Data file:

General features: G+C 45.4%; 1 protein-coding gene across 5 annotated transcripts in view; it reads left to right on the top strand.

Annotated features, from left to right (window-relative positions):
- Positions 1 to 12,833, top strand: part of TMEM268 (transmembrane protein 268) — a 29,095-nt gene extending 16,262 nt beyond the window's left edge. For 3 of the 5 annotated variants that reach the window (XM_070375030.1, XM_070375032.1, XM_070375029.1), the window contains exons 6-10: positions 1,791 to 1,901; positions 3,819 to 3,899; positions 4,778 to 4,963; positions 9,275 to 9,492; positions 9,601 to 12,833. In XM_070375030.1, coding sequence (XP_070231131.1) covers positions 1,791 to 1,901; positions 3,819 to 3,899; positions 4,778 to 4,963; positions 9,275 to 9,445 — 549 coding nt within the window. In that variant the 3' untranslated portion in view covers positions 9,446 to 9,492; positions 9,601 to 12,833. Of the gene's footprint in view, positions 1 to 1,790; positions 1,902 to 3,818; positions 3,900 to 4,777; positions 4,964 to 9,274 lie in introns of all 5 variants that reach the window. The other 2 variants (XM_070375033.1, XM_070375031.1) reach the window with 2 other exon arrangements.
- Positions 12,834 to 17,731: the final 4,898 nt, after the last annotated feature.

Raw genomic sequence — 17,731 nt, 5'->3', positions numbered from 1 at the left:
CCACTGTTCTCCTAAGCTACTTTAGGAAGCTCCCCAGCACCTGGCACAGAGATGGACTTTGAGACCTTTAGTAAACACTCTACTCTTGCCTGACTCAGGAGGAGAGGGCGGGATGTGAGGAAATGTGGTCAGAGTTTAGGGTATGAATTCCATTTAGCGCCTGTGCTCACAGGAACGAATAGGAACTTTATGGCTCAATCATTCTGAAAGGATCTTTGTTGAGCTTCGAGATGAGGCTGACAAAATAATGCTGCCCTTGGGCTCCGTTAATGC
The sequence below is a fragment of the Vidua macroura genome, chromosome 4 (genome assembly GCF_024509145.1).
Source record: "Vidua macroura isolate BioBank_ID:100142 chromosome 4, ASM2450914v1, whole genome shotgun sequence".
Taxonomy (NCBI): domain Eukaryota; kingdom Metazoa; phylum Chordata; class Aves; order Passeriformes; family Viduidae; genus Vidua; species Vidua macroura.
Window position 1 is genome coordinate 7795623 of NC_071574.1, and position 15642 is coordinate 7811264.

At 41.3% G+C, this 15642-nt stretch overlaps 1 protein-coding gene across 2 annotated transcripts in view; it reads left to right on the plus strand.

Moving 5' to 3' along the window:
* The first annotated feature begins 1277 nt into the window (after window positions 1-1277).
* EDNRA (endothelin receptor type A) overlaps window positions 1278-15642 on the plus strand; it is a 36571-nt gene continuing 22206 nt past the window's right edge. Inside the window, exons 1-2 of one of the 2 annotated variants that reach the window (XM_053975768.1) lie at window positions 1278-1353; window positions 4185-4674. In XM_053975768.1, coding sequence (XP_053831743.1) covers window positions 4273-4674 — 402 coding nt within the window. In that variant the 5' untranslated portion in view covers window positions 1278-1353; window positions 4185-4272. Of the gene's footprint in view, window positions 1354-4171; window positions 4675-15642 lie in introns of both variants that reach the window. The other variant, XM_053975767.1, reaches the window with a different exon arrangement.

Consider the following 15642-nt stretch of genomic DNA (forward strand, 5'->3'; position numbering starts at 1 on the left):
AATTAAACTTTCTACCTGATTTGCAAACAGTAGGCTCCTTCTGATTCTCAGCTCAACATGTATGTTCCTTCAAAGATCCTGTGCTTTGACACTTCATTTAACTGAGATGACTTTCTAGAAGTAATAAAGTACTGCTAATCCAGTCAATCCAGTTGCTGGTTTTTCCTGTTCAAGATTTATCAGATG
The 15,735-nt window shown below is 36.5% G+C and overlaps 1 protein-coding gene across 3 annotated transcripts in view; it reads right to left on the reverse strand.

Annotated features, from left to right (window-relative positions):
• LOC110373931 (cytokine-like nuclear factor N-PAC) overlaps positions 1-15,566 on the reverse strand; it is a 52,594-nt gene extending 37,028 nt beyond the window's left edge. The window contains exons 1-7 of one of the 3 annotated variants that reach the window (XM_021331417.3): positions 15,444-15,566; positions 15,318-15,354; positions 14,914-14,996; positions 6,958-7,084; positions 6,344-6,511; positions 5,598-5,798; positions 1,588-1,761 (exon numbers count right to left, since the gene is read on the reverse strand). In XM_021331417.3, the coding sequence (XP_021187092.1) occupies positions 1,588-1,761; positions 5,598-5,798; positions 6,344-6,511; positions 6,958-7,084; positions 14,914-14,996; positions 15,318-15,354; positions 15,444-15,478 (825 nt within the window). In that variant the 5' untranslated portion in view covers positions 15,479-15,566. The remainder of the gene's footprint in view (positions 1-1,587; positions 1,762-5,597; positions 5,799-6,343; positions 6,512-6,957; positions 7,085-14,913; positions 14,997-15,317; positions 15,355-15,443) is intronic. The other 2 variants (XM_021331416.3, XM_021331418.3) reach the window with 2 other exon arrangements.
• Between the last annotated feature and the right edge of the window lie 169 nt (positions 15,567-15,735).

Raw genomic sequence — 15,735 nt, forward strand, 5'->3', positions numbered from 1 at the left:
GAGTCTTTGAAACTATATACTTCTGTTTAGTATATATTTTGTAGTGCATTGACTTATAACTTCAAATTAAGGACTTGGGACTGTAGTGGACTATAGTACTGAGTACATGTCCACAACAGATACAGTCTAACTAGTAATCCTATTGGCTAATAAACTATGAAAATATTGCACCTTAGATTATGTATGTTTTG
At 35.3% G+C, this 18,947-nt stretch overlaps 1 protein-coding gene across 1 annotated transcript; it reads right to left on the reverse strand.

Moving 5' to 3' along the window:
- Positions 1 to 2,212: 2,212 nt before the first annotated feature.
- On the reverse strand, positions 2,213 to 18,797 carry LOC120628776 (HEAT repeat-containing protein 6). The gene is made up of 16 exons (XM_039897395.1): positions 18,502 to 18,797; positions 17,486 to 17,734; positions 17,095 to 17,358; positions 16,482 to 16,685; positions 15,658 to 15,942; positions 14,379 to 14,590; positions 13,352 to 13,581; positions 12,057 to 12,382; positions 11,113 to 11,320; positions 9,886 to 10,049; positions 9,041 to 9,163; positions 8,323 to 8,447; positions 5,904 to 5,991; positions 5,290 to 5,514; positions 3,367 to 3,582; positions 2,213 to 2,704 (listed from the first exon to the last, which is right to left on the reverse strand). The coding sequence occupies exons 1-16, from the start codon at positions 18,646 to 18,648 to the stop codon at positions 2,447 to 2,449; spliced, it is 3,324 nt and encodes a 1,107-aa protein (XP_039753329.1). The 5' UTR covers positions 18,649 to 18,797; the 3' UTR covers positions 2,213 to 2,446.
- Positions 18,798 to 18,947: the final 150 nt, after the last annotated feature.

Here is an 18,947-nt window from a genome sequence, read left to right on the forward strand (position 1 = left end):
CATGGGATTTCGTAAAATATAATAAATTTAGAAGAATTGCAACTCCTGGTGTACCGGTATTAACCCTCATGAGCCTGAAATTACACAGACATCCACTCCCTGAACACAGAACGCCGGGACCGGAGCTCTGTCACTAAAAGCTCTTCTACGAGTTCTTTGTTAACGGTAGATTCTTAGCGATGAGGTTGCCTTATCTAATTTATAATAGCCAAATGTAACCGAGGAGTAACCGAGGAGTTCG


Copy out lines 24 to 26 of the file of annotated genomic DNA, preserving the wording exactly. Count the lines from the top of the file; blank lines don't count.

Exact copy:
Moving 5' to 3' along the window:
- Positions 1 to 2,212: 2,212 nt before the first annotated feature.
- On the reverse strand, positions 2,213 to 18,797 carry LOC120628776 (HEAT repeat-containing protein 6). The gene is made up of 16 exons (XM_039897395.1): positions 18,502 to 18,797; positions 17,486 to 17,734; positions 17,095 to 17,358; positions 16,482 to 16,685; positions 15,658 to 15,942; positions 14,379 to 14,590; positions 13,352 to 13,581; positions 12,057 to 12,382; positions 11,113 to 11,320; positions 9,886 to 10,049; positions 9,041 to 9,163; positions 8,323 to 8,447; positions 5,904 to 5,991; positions 5,290 to 5,514; positions 3,367 to 3,582; positions 2,213 to 2,704 (listed from the first exon to the last, which is right to left on the reverse strand). The coding sequence occupies exons 1-16, from the start codon at positions 18,646 to 18,648 to the stop codon at positions 2,447 to 2,449; spliced, it is 3,324 nt and encodes a 1,107-aa protein (XP_039753329.1). The 5' UTR covers positions 18,649 to 18,797; the 3' UTR covers positions 2,213 to 2,446.